A personal journey through the transformation of medical technology
Of course, this rapid advancement also presents challenges. Companies offering AI-driven solutions risk becoming obsolete overnight as newer, more potent AI models emerge. Industries with existing workflows need to think how they can adapt or adopt, or risk becoming outdated.
And the question remains: what do these developments mean for science and healthcare, and how will they impact our work? There's no doubt that advancements in technology, particularly AI, are beginning to reshape how we approach science and medicine. LLMs, for example, enable me to quickly and accurately summarize research papers before I decide to dive into them deeper and help me focus on what truly matters. They've also helped me to structure my ideas and provoke my thoughts by posing new perspectives. Soon, we can also expect significant changes in healthcare. However, these transformations in medical technology will come with challenges such as reliability, explainability, and regulatory compliance. Healthcare is conservative, and it typically takes time for new technology to be implemented there. When I did my rotations, everybody already had a mobile phone but we were answering in-hospital consultations with beepers (running to fixed phones to answer them), and kept on doing so for many years...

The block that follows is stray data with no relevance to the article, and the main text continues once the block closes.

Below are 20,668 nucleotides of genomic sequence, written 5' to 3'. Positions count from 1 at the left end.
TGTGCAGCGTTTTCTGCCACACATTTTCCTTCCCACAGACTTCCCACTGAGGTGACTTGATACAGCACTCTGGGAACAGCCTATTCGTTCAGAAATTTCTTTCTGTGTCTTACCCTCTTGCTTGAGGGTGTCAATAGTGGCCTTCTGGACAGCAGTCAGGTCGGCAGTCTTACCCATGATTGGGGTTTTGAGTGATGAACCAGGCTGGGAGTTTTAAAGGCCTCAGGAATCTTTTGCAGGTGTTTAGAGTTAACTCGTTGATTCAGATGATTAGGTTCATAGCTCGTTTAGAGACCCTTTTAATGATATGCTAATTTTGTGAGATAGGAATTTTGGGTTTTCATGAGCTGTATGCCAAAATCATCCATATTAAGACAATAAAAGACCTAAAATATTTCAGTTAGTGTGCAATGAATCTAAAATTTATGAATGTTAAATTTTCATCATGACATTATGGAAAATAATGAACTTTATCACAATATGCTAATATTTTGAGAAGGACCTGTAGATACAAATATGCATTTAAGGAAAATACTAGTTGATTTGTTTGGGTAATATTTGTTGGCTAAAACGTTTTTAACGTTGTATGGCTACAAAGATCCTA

In this newsletter series, I'll be sharing my personal journey as I explore the technological advances that are redefining medicine. I'll not solely focus on AI - but quite naturally, with the rapid advancements, it may cover the majority of my first editions.
My goal is to provide you with valuable insights in transformations of medical technology, at a frequency that prioritizes quality over quantity. You'll be kept up-to-date with my latest findings and personal experiments as I navigate this evolving landscape. Don't expect daily updates on yet-another novel AI solution or the latest medical device, but anticipate gaining insights on mid-to-long term implications of technology developments. Just a few teasers: I've been exploring how to benefit from the synergy between 'fuzzy' generative AI and 'exact' biophysics models for disease insights, how to improve my teaching of medical consultation skills, and how to better understand the substrate for arrhythmias.
If these topics intrigue you, I invite you to subscribe to this newsletter and join me in discovering the future of medicine and technology. Let's unravel the potential of these groundbreaking innovations and transform healthcare for the better.